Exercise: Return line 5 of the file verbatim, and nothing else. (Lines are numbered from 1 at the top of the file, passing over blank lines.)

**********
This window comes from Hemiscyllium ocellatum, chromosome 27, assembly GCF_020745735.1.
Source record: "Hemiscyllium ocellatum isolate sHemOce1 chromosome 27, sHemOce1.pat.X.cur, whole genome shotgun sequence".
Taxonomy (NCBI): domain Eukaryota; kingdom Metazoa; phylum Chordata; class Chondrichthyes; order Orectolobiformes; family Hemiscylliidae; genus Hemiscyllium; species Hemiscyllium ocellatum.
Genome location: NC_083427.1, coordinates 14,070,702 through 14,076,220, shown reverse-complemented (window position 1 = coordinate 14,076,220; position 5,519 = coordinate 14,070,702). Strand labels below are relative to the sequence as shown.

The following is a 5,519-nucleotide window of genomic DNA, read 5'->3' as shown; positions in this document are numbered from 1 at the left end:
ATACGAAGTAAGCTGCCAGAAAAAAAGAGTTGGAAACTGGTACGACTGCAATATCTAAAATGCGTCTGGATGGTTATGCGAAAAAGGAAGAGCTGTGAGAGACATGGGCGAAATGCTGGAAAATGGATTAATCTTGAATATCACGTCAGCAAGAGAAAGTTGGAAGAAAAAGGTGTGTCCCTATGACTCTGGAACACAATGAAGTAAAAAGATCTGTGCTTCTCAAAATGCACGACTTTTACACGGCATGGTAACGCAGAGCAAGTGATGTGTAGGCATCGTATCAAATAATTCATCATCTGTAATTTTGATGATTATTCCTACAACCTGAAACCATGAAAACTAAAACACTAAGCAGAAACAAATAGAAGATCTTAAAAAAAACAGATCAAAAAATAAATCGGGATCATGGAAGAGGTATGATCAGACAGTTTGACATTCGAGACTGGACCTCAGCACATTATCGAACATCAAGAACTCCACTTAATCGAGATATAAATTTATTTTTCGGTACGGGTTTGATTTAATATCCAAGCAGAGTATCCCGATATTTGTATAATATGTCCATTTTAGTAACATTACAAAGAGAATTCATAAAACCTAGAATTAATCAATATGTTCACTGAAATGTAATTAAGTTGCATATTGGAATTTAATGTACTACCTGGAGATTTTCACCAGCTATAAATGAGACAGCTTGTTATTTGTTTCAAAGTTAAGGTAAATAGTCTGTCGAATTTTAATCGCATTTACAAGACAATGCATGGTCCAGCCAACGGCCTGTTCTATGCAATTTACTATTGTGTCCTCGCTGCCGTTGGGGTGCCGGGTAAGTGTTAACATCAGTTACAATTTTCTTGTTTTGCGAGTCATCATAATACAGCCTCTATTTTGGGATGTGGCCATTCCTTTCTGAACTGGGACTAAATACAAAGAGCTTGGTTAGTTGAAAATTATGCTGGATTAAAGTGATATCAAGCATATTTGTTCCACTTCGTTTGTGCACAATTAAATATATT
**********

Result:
The following is a 5,519-nucleotide window of genomic DNA, read 5'->3' as shown; positions in this document are numbered from 1 at the left end: